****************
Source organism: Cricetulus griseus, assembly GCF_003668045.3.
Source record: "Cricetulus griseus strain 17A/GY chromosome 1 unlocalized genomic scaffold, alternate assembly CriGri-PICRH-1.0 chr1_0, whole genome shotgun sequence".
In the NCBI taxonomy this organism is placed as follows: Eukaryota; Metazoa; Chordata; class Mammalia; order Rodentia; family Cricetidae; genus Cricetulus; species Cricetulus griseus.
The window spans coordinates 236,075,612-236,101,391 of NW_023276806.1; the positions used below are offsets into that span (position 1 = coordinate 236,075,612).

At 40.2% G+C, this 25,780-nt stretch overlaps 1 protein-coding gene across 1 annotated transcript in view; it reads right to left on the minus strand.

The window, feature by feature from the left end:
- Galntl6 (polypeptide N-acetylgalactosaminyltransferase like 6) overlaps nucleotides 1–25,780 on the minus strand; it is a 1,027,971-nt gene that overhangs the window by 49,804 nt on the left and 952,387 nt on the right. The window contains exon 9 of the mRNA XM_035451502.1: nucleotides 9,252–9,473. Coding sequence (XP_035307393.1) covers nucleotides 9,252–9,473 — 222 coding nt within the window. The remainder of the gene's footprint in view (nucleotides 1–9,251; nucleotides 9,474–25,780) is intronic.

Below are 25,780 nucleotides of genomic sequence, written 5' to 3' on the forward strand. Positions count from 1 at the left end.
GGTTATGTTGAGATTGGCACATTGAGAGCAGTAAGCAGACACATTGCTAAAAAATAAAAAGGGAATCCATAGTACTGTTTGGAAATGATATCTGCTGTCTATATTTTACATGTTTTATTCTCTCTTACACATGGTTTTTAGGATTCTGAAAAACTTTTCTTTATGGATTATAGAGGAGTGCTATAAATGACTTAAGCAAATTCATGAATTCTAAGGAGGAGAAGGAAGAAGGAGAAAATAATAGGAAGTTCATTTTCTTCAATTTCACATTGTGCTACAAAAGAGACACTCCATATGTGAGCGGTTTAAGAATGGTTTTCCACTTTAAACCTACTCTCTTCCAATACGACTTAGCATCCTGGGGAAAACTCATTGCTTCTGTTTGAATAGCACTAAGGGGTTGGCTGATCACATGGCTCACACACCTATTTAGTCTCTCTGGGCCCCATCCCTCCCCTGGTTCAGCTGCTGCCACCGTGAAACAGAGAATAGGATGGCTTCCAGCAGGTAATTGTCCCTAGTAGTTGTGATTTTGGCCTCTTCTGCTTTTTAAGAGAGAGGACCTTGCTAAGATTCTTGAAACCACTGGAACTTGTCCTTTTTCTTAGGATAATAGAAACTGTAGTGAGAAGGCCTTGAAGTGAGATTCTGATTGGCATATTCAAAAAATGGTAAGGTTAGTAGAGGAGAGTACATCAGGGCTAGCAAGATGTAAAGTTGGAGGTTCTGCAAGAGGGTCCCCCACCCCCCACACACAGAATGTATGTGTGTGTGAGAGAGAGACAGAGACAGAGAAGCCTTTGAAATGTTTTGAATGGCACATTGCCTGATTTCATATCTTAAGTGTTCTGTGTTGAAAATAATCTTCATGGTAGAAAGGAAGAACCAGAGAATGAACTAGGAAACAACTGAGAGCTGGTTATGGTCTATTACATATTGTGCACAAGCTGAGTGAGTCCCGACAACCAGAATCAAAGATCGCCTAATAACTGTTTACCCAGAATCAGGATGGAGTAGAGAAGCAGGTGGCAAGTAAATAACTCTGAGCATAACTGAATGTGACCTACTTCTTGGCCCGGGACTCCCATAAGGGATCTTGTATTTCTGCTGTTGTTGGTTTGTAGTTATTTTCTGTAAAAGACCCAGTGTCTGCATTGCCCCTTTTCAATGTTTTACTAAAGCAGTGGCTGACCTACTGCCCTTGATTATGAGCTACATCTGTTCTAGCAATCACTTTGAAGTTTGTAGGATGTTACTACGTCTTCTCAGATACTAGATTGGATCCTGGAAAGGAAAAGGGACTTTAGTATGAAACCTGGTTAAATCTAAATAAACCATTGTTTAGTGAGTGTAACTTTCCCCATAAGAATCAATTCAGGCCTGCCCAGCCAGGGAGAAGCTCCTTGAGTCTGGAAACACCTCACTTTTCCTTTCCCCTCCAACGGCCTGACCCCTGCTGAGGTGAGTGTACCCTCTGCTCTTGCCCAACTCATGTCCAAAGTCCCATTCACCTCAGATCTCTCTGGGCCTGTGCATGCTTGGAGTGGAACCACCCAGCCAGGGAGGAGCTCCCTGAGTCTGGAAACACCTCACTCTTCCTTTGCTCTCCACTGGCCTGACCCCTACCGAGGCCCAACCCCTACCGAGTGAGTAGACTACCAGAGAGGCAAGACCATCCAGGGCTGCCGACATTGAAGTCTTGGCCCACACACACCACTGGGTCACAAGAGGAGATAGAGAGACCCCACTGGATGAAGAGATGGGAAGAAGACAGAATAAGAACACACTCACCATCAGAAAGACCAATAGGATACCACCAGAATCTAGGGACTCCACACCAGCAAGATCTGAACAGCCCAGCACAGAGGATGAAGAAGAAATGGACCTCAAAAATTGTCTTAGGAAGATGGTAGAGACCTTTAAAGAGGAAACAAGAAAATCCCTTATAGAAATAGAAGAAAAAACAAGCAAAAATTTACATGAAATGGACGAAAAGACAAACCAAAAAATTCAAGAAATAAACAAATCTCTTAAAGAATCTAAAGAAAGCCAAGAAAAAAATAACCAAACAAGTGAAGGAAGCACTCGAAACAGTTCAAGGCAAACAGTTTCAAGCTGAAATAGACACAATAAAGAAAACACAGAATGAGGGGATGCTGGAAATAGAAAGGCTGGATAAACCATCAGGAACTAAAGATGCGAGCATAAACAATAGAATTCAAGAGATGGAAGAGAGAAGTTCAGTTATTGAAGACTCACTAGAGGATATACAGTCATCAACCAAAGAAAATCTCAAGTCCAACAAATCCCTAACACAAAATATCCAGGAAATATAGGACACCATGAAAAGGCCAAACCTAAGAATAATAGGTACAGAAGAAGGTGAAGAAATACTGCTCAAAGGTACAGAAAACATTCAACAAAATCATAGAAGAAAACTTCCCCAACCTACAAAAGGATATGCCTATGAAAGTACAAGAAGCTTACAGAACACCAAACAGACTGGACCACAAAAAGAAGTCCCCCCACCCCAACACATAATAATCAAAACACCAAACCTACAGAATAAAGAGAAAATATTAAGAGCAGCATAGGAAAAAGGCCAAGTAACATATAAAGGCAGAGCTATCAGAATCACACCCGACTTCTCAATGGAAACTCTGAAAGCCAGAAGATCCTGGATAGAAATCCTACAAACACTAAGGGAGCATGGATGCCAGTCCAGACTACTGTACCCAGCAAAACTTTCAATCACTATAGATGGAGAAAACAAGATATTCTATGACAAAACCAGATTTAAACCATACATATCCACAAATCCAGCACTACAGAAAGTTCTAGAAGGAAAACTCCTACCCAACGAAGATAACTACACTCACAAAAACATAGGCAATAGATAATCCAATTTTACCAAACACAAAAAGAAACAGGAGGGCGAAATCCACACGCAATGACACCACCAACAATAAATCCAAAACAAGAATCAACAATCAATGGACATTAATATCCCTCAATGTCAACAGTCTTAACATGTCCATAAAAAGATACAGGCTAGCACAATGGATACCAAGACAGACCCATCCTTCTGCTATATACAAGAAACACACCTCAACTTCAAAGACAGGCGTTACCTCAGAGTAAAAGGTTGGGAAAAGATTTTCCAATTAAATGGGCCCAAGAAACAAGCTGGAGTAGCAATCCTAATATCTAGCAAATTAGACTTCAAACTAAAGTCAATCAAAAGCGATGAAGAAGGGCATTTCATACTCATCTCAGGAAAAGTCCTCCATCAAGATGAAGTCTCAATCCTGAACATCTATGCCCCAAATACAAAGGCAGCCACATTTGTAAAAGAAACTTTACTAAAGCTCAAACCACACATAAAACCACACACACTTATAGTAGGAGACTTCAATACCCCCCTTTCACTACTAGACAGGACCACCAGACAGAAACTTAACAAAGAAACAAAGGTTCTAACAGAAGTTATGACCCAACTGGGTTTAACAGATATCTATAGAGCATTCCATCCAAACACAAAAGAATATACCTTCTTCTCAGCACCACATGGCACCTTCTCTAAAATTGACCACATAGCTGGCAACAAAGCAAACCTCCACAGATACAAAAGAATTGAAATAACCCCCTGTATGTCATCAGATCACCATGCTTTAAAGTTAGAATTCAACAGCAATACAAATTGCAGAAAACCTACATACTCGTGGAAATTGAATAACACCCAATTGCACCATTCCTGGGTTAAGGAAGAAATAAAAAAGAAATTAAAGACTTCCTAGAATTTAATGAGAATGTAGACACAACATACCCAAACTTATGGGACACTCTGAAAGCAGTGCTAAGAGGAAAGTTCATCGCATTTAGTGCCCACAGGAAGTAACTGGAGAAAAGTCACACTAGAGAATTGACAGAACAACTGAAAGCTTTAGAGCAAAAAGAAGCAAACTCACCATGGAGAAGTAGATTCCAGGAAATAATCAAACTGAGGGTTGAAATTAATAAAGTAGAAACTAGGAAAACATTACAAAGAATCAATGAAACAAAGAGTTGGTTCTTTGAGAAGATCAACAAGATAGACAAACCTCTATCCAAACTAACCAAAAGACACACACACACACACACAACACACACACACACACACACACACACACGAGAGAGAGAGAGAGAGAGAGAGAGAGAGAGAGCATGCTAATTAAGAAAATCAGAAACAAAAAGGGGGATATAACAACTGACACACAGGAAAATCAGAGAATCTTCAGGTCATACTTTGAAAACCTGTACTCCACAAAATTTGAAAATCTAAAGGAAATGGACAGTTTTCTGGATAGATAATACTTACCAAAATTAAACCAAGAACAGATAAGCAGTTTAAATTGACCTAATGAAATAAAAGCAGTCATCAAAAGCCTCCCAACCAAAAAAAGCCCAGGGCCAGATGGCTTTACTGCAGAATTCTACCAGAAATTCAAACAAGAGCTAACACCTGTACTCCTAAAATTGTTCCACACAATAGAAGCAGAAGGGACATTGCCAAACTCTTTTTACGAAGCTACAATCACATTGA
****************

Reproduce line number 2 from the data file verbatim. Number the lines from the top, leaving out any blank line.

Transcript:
Source record: "Cricetulus griseus strain 17A/GY chromosome 1 unlocalized genomic scaffold, alternate assembly CriGri-PICRH-1.0 chr1_0, whole genome shotgun sequence".